New Zealand coach Ricki Herbert admits there will be plenty of nerves in tonight's potential history-making FIFA World Cup™ clash against Paraguay.
A draw could be enough to put the All Whites into the second round, providing Italy versus Slovakia finishes in a lower-scoring draw, for the first time. Having produced increasingly impressive performances in draws against Slovakia and defending champions Italy, the team has captured the imagination of not only the public back home but has won admirers around the world.
There have been suggestions that, should Herbert's side achieve what would have been unthinkable prior to the tournament and qualify for the last 16, there should be a public holiday in New Zealand. The coach said he and his players were well aware of how their exploits had been received by fellow Kiwis and they would be as nervous as their compatriots when they walked out at the Peter Mokaba Stadium in Polokwane.
"We are going to go through the wringer too. can only say the heart will be on the sleeve and the performance will be as much as we can possibly give. If it is good enough to take us through - fantastic. If not then we will still be proud. The players are relaxed but confident," he said.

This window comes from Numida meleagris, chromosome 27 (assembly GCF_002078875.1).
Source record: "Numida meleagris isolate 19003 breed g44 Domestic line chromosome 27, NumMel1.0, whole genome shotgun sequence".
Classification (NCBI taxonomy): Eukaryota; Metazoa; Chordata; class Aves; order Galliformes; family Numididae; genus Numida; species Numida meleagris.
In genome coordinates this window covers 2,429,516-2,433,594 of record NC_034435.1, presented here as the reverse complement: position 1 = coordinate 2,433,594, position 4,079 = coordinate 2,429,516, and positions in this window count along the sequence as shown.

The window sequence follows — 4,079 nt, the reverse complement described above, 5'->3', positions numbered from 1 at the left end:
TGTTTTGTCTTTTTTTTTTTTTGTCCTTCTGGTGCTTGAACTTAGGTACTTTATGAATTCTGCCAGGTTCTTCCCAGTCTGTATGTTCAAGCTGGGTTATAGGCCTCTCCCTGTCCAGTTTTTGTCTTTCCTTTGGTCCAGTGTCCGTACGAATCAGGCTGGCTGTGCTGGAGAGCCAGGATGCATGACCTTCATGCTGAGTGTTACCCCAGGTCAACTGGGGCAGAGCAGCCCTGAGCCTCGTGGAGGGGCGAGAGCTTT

Herbert said their previous two results may have raised expectations but he was just trying to keep the side focused on the task in hand. "I wouldn't say we have become more ambitious but what the match does is present us with an opportunity. It will be tough but all our games have been tough so far and we have managed to get something from them," he added.
Paraguay need a point themselves to guarantee their place in the knockout phase. Coach Gerardo Martino's side have earned plaudits for their style of play, as have a number of the Latin American sides, and he dismissed suggestions this FIFA World Cup was boring and full of negative play.
"It is quite similar to other World Cups. You always hear the same voices saying there is too much defensive football and too few goals - I am sure we will be hearing this in the future as well. People are never going to be happy with the type of football they are seeing," he said.